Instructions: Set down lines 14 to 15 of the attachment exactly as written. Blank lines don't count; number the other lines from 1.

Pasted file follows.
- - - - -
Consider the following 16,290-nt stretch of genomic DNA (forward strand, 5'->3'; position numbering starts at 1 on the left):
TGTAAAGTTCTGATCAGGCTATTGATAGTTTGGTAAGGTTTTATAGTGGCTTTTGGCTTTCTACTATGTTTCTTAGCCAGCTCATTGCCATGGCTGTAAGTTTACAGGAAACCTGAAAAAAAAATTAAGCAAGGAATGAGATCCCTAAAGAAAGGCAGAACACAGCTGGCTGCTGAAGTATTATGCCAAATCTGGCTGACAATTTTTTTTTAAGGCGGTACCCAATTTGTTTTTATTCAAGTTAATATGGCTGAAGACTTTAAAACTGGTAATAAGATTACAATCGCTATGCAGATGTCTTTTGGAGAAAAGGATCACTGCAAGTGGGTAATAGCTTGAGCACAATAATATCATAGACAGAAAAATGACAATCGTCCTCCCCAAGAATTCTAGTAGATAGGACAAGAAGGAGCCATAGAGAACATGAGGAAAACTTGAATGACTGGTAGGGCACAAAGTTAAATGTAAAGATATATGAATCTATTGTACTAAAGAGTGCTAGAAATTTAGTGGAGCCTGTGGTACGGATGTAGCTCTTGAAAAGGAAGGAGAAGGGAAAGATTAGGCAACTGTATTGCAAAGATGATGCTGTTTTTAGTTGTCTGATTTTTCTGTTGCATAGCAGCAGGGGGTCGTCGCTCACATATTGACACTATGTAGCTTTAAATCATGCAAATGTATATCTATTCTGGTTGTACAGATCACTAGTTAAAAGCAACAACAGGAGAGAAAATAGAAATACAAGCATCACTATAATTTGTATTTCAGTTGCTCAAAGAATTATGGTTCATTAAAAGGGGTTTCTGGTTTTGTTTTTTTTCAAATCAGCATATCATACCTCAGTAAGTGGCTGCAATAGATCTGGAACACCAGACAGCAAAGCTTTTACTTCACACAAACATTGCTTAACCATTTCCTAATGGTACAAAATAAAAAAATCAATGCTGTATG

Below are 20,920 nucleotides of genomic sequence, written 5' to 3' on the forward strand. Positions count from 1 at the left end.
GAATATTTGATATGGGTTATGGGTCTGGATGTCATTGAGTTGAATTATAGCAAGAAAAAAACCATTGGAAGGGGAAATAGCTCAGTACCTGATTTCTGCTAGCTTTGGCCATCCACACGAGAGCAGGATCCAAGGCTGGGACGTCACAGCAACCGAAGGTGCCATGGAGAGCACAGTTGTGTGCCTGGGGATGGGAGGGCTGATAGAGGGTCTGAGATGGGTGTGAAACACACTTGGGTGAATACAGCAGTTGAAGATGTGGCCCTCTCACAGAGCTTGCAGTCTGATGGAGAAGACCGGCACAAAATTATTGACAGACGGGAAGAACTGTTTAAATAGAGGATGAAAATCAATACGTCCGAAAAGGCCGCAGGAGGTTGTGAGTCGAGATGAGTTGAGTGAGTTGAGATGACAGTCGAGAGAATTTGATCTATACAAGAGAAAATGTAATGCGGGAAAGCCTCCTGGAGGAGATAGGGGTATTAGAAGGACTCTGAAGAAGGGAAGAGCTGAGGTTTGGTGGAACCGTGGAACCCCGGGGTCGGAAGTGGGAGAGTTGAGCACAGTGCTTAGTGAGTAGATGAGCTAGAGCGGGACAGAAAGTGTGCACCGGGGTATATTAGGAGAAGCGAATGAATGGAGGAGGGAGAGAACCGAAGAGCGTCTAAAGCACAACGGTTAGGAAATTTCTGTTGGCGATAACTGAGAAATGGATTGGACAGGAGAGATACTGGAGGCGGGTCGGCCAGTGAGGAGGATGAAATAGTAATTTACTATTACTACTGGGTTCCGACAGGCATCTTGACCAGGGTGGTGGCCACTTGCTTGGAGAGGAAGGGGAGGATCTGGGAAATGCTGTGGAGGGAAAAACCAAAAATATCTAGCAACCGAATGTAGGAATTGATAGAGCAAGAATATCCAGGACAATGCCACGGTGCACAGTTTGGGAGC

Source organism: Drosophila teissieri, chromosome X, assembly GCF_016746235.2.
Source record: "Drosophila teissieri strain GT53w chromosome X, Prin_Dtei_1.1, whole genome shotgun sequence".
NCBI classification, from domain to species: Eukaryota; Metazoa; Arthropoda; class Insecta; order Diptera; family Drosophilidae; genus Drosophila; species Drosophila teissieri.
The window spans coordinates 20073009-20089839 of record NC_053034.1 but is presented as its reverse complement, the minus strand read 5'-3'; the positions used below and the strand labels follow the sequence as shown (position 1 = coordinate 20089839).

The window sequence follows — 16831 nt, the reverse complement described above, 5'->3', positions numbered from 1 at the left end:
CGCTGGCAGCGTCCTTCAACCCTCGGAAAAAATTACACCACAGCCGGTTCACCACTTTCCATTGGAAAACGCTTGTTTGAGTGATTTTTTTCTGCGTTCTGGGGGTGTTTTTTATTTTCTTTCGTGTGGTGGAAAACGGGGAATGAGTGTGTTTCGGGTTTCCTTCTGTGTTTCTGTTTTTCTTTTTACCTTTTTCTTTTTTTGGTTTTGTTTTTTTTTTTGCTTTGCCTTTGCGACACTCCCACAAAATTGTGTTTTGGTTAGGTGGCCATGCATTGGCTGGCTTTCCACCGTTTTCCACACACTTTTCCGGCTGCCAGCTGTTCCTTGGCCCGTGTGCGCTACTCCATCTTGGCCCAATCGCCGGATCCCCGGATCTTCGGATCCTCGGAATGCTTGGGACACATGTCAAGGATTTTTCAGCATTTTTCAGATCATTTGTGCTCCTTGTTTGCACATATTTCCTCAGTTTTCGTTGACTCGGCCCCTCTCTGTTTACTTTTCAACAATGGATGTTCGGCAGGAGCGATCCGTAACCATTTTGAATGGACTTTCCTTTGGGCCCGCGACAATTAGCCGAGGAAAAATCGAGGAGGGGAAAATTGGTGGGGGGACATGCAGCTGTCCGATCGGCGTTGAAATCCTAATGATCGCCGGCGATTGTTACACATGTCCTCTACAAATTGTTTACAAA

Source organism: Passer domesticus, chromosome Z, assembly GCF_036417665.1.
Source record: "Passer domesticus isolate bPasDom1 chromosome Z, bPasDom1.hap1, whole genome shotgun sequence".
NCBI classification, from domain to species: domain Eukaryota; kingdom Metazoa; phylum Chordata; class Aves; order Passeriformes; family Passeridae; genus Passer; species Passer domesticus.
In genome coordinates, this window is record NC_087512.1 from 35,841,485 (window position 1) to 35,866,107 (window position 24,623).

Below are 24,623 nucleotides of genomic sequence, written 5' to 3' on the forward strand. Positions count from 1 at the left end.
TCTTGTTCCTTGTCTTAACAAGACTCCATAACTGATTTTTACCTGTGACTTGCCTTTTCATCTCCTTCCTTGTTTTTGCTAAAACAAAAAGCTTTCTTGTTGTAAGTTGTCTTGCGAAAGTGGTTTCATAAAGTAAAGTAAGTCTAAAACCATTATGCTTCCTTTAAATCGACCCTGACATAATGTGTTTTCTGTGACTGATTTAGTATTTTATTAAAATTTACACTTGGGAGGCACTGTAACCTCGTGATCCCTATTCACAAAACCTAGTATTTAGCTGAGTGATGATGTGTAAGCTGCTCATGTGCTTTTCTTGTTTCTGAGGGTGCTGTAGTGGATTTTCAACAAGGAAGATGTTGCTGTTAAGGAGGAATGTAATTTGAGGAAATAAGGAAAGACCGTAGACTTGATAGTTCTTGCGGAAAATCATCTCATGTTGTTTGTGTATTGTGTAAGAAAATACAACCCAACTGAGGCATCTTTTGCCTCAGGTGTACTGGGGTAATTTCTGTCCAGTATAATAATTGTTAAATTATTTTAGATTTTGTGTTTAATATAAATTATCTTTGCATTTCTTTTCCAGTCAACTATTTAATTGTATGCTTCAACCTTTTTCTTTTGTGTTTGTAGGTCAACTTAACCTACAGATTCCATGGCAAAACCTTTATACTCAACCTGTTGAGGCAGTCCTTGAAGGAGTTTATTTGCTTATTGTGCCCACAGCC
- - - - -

In genome coordinates, this window is record NC_087512.1 from 35,841,485 (window position 1) to 35,866,107 (window position 24,623).

Below are 24,623 nucleotides of genomic sequence, written 5' to 3' on the forward strand. Positions count from 1 at the left end.